Conservatory theft threat still looms -jcr -dlh

Doris Kim

The mystery of the Lawrence Conservatory theft incidents during this school year has been solved over the winter break, but students shouldn’t let their guard down quite yet.
Appleton police officers responded to a call for breaking and entering and suspected burglary on Dec. 6, 2004. The house’s windows had been broken, but the police had no reason to believe there was anything stolen. At the entrance, the officers smelled a gas leak, as well as marijuana smoke. This prompted a search of the house.
In the basement was 19-year-old Jonathon D. Collar, a friend of the resident of the house, hiding. He was in possession of marijuana and a still-warm crack cocaine pipe. Arrested for the felony of bail jumping and violating conditions of a bond from an earlier arrest, as well as misdemeanor charges of possession of drugs and drug paraphernalia, Collar was also identified as the Conservatory thief.
The resident of the house, 19-year-old James A Hersant, was also charged with a felony charge and misdemeanors. His charges included possession of pot and drug paraphernalia ********– a digital scale ********– and maintenance of a place of drug trafficking.
Many of the stolen belongings only have value to the owner, such as identification cards, class notebooks, and personal checks. Other more valuable objects included textbooks, a parking pass, keys, a cell phone, music, a conducting baton, and even a social security card.
Although the thief has been caught, the Lawrence University Conservatory will lock its doors at 9 p.m. as opposed to the original 1 a.m. closing time.
“There have always been random thefts such as backpacks, cash, and music, but the incidents escalated ********– not only in the Conservatory but on our campus in general,” said Ellen Mitala, senior administrative assistant of the Conservatory.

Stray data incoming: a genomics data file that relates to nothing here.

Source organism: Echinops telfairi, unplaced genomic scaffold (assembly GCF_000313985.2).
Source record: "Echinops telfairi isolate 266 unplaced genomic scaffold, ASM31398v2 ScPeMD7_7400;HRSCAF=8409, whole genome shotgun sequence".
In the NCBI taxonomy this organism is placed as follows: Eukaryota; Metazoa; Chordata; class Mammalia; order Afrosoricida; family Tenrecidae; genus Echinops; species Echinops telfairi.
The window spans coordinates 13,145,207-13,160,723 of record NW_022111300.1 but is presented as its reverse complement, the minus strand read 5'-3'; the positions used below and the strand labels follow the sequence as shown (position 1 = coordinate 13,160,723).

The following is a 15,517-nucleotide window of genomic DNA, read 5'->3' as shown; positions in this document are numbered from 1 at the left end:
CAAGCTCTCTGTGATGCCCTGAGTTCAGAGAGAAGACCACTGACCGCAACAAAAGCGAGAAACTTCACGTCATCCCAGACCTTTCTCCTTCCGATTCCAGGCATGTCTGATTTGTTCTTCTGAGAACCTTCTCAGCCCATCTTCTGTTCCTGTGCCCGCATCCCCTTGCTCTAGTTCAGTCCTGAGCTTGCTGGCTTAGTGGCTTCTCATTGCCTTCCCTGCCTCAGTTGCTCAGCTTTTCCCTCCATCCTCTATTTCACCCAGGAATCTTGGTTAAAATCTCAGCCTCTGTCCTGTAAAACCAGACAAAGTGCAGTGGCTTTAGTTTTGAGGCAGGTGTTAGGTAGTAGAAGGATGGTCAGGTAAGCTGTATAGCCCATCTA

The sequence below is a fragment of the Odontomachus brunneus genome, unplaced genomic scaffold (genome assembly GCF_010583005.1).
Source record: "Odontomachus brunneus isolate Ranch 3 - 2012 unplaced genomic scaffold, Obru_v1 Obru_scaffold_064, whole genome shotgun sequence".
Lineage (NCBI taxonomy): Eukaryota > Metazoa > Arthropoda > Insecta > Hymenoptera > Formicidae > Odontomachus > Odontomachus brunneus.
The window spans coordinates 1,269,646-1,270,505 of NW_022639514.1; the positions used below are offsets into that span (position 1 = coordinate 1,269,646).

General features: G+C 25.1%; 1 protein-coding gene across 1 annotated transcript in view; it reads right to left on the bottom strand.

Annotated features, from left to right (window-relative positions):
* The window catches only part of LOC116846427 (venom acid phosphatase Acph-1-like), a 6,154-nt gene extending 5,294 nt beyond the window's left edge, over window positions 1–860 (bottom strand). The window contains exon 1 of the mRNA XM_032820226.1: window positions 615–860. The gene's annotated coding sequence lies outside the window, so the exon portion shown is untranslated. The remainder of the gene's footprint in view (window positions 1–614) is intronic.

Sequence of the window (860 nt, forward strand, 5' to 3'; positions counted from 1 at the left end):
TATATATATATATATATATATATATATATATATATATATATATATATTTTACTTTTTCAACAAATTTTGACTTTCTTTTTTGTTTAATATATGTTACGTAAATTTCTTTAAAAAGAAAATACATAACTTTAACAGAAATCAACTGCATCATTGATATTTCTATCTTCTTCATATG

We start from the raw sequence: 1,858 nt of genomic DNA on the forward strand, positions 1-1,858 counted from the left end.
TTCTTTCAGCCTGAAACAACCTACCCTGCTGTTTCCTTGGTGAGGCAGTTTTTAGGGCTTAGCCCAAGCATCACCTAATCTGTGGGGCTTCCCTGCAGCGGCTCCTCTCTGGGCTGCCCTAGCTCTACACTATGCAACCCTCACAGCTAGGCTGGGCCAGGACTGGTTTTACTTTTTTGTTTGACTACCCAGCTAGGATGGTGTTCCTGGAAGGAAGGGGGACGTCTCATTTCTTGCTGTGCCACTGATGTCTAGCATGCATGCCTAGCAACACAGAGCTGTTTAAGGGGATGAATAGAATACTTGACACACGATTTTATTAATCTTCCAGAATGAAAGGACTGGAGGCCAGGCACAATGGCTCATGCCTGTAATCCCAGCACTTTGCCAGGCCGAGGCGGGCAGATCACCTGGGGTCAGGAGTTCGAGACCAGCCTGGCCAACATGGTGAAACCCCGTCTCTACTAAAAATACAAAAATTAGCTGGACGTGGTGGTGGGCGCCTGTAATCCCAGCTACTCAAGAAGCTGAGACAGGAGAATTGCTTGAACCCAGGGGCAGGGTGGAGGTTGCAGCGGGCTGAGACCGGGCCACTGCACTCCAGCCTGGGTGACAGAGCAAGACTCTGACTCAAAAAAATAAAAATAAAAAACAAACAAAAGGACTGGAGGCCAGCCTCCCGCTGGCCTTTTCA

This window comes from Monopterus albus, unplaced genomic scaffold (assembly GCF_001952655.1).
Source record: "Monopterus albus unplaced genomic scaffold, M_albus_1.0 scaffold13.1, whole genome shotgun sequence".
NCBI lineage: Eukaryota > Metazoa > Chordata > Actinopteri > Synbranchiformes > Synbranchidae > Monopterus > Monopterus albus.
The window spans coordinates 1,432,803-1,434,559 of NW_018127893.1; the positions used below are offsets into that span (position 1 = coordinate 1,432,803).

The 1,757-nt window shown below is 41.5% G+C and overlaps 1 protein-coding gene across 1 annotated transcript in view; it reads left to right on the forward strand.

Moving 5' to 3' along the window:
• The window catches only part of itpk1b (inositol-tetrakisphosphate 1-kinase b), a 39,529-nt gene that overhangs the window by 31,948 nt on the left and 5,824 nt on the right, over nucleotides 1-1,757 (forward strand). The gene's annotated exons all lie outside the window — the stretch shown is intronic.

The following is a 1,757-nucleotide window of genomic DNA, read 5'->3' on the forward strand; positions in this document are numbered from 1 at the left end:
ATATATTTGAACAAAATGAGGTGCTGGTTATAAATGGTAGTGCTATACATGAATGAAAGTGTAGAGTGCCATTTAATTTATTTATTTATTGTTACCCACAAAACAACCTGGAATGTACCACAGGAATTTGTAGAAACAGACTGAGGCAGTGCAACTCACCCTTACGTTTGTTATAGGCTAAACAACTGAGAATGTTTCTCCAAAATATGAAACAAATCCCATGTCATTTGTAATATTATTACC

Incidents of theft occur all year long, even during school breaks. Shannon McCue, ’05, came to the campus in August for a viola lesson. Her lesson was an hour and half, and as she always had done, she left her backpack in the Conservatory lobby.
Her backpack was missing when she returned and was later found in a bathroom stall. All her credit cards and cash were taken, but her cell phone and iPod had been overlooked.
“I have always trusted leaving by things around, but I should have known better. Now I always take my backpack into my practice room and into rehearsals,” said McCue.
Because of the peculiar rise in incidents, campus security has asked the Conservatory to hire monitors and lock its doors earlier. Collar has been found guilty of most of the thefts that happened this school year, but stealing will continue to take place. The threat seems to come, not from students, but from people living off-campus..
Despite these imminent changes and the students’ awareness of the stealing, personal items are readily left along the hallways, especially during rehearsals.
“The students are still too trustful,” said Mitala.